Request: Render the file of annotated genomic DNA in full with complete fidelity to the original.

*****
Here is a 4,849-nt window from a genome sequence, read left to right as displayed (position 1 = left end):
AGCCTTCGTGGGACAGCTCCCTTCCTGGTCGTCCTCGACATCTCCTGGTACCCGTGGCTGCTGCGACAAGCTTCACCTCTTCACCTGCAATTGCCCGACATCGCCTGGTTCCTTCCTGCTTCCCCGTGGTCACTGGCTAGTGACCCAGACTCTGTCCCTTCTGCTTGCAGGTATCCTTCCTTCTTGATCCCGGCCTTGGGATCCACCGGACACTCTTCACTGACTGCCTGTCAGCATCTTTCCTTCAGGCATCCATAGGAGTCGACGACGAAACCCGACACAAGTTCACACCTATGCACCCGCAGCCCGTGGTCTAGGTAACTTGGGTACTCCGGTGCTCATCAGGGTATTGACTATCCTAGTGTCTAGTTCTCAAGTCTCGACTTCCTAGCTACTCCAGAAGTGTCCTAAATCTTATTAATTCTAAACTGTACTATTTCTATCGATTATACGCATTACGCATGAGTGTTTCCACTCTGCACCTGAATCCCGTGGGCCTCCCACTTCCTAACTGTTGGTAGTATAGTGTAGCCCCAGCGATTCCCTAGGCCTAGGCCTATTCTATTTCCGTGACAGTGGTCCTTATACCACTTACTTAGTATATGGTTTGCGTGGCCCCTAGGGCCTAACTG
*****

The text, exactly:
Here is a 4,849-nt window from a genome sequence, read left to right as displayed (position 1 = left end):
AGCCTTCGTGGGACAGCTCCCTTCCTGGTCGTCCTCGACATCTCCTGGTACCCGTGGCTGCTGCGACAAGCTTCACCTCTTCACCTGCAATTGCCCGACATCGCCTGGTTCCTTCCTGCTTCCCCGTGGTCACTGGCTAGTGACCCAGACTCTGTCCCTTCTGCTTGCAGGTATCCTTCCTTCTTGATCCCGGCCTTGGGATCCACCGGACACTCTTCACTGACTGCCTGTCAGCATCTTTCCTTCAGGCATCCATAGGAGTCGACGACGAAACCCGACACAAGTTCACACCTATGCACCCGCAGCCCGTGGTCTAGGTAACTTGGGTACTCCGGTGCTCATCAGGGTATTGACTATCCTAGTGTCTAGTTCTCAAGTCTCGACTTCCTAGCTACTCCAGAAGTGTCCTAAATCTTATTAATTCTAAACTGTACTATTTCTATCGATTATACGCATTACGCATGAGTGTTTCCACTCTGCACCTGAATCCCGTGGGCCTCCCACTTCCTAACTGTTGGTAGTATAGTGTAGCCCCAGCGATTCCCTAGGCCTAGGCCTATTCTATTTCCGTGACAGTGGTCCTTATACCACTTACTTAGTATATGGTTTGCGTGGCCCCTAGGGCCTAACTG